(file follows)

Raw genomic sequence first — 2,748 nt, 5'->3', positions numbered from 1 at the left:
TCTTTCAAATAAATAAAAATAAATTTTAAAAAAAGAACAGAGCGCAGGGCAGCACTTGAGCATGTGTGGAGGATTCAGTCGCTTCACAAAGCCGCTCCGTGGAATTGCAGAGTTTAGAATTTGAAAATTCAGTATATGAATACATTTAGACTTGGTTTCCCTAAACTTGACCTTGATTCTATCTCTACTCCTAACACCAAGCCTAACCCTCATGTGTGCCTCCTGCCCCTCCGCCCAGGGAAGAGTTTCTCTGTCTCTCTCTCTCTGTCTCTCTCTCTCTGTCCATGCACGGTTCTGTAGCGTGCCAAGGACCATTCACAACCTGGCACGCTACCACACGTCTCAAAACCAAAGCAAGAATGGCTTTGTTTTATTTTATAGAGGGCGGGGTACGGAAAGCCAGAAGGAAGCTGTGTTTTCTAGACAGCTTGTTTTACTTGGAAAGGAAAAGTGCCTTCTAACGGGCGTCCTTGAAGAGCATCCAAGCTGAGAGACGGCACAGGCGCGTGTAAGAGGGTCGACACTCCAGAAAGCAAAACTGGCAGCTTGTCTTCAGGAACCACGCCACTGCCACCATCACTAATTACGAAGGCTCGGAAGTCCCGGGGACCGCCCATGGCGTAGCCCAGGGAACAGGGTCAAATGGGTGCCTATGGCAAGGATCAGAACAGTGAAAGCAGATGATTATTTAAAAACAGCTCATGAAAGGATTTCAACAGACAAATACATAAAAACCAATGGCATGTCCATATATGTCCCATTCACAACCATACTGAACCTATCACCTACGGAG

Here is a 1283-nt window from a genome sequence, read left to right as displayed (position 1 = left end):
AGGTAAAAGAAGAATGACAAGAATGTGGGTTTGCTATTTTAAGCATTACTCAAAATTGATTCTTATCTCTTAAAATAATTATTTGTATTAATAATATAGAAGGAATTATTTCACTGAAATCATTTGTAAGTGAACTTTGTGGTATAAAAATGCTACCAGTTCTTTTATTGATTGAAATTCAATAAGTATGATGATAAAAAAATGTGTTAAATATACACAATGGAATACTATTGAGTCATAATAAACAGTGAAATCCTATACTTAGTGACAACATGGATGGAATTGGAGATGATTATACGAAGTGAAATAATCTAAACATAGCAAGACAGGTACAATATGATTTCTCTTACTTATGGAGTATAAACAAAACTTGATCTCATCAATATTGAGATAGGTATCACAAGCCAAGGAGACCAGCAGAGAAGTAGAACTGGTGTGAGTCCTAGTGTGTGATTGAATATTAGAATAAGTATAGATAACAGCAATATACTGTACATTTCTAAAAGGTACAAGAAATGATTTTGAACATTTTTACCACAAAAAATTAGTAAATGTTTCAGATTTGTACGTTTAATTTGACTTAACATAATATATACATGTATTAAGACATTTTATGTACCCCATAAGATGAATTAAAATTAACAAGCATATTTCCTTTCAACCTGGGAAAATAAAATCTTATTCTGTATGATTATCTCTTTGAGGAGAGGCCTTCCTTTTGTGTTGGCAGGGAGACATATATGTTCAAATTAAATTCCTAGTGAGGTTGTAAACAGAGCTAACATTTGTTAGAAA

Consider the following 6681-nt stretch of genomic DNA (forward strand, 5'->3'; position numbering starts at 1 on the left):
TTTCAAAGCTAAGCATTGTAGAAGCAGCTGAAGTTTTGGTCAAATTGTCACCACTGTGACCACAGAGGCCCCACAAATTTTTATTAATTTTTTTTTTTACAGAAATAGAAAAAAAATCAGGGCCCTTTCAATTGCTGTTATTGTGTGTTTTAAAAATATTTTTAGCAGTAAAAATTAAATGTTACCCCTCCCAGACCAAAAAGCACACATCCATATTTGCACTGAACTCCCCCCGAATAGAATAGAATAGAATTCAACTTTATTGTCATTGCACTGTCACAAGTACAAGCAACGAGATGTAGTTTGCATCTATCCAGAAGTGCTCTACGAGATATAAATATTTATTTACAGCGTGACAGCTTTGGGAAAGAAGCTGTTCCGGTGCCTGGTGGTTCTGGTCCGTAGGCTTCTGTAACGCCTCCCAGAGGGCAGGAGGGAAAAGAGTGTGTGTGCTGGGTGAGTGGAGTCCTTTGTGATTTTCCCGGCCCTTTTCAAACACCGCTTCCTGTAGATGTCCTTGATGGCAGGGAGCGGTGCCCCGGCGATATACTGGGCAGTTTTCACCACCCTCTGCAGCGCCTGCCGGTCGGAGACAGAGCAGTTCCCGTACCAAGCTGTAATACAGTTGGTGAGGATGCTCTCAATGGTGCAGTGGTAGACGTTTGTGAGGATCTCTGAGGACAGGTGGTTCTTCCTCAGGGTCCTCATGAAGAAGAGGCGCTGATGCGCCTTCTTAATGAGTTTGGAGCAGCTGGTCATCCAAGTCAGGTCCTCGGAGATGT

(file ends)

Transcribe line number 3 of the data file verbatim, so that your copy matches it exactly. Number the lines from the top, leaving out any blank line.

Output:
Here is a 1283-nt window from a genome sequence, read left to right as displayed (position 1 = left end):